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From: Douglas Grandt answerthecall@me.

Subject:Sears is small potatoes compared to ExxonMobil ... beware a BIG SPLASH
Date:November 3, 2018 at 8:34 PM
To:Brian Hughes (Senate ENR-R), Melissa Enriquez (Senate ENR-R), Suzanne Cunningham (Senate ENR-R),
Mary Louise Wagner (Senate ENR Ctee-D), Scott McKee (Senate ENR-D), Megan Thompson (Sen. Cantwell)
Cc: U. S. Senator Bernie Sanders, Katie Thomas (Sen.Sanders)

Dear Chairman Lisa and Ranking Member Maria,

What will you do when this happens to Exxon?
I have been warning you about this for years.
I know what you will do … you will wear it, dirty!

Change the reference from Sears to ExxonMobil.
Change the numbers by an order of magnitude ...
The scenario and circumstances may be different.
The motives are similar: greed, share price, wealth.

Call Oil & Gas CEOs to testify before the Senate.
Make them explain how they will act in the public
and national interest while exercising fiduciary duty,
which is a contradiction and with conflicting interests.

The alternative is to allow laissez-faire, and your failure
to defend and protect the American public and economy.

Doug Grandt
Putney, VT

How Sears wasted $6 billion that could have kept it out of
By Chris Isidore, CNN Business

Updated 12:48 PM ET, Tue October 30, 2018

New York (CNN Business) Would $6 billion in cash have kept Sears out of bankruptcy?

It sure wouldn't have hurt. Sears' ability to stay in business is in doubt after the company
filed for bankruptcy protection this month.

Yet Sears spent $6 billion buying back its own shares since 2005 in a futile effort to help
support its stock price. The stock plunged more than 99% in value, from a high of $143.91
in 2007 to less than $1 a share a couple of weeks before its bankruptcy filing. In bankruptcy,
the shares are essentially worthless.

"If they had put $6 billion into upgrading stores and website development, they could be in a
"If they had put $6 billion into upgrading stores and website development, they could be in a
very different position right now," said William Lazonick, a retired University of
Massachusetts economics professor and an expert in share repurchases. "They could be in
a much better position to compete in the changing world of retail."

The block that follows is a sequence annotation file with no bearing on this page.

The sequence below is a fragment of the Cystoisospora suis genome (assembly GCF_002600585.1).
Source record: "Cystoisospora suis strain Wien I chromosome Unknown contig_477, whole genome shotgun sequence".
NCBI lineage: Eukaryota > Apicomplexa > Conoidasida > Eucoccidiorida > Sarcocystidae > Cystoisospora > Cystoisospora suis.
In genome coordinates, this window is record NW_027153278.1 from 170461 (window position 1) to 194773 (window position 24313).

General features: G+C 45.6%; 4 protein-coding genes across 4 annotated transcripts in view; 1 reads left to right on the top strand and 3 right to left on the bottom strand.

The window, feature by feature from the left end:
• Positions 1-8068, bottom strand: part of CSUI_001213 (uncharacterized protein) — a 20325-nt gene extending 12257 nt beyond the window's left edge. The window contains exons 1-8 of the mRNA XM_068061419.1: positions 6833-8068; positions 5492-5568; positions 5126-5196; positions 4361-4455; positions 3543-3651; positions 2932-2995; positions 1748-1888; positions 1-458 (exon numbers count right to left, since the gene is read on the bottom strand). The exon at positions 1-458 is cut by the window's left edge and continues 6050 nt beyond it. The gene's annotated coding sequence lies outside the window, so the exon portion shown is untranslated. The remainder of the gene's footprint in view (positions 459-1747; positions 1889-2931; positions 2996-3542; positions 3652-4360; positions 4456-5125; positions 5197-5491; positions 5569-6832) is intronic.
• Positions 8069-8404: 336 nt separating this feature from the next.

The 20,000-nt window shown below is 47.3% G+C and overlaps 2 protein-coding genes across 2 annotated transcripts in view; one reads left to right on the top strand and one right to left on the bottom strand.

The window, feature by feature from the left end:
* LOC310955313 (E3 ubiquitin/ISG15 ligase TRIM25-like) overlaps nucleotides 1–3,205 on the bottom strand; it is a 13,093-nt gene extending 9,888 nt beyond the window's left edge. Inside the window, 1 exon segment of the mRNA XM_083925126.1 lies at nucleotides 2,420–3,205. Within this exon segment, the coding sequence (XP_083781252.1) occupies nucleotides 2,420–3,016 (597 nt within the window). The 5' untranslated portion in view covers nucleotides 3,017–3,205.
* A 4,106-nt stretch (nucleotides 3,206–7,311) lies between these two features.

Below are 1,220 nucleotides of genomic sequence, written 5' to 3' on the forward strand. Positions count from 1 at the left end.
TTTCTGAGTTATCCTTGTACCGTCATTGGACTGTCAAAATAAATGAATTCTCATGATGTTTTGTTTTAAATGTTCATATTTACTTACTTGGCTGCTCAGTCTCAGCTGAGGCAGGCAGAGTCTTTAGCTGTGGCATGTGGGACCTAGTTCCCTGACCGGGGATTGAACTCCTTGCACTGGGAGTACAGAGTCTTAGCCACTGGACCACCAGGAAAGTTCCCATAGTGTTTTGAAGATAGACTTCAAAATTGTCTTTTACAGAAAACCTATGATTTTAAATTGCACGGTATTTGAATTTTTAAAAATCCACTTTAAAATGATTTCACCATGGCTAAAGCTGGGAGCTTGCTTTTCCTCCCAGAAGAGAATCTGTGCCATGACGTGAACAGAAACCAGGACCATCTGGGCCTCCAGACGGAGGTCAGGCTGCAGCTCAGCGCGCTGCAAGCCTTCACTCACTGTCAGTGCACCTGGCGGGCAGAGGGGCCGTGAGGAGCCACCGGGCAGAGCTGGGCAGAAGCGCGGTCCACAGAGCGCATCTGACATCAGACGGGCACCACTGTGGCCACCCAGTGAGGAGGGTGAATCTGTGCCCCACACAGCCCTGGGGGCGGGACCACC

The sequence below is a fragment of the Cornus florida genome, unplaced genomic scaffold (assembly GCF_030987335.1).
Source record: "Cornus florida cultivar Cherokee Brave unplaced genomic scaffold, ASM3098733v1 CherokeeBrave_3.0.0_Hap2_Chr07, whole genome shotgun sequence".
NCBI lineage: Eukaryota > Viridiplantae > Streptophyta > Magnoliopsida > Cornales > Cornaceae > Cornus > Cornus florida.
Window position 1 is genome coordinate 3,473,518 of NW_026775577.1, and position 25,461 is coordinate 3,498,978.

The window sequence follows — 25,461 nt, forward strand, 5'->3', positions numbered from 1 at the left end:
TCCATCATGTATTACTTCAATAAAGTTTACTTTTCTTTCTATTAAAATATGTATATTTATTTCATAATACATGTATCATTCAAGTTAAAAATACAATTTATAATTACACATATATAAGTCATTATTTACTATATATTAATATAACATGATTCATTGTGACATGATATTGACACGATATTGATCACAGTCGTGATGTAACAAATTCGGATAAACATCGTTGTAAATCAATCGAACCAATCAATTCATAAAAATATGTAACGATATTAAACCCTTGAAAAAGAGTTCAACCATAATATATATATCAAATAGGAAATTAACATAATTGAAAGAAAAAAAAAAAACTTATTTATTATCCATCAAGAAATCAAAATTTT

Sears could have used the money to reduce its debt
burden and provide the working capital needed to
keep the company out of bankruptcy.

The company had more than $5 billion debt on the
books at the time of the bankruptcy filing. Ahead of
the filing, Sears chairman and primary shareholder
Sears stood still during the retail
revolution. Here's what other Eddie Lampert had proposed a plan to sell assets
brands can do differently and renegotiate debt down to $1.2 billion, which he
argued was all Sears could afford.

Sears bought back about 21.7 million shares of its stock in 2007, when the company was
still profitable. It paid $2.9 billion for those shares. But its stock started to decline as the
sales and profits fell and the company's problems became more apparent to investors. By
the end of the year, Sears' stock price had fallen more than 40% from its peak.

But Lampert and Sears doubled down on share repurchases, buying an additional 22.9
million shares for $1.5 billion, over the next three years as the company's problems
mounted. It repurchased a final 2.8 million shares for $183 million in 2011, as the company
started losing money. It never returned to profitability, and its stock price never recovered.

The company declined to comment about its share
repurchase record.

Stock buybacks are hugely popular -- albeit
controversial -- tools that companies use to prop up
their share prices. By having fewer shares
outstanding, earnings per share (a key measure
Decades of bad decisions
doomed Sears watched by investors) can rise even if the overall
profits don't increase.

Sears was hardly the only company purchasing shares over the past decade. Amazon
(AMZN) bought shares, primarily to keep the number of shares outstanding level as it issued
stock in the company as a form of employee compensation. General Electric (GE), another
iconic company facing problems today, repurchased $24 billion in shares in 2016 and 2017
Critics say stock buybacks are a way for executives who depend upon stock and options as
a major form of their compensation to boost their pay. But it's rarely a good idea said

"They're just a waste of money. They're only going to give a temporary price bump," he said.
"For a company as troubled as Sears to be doing repurchases, it's predictable it's in the
state it is now.”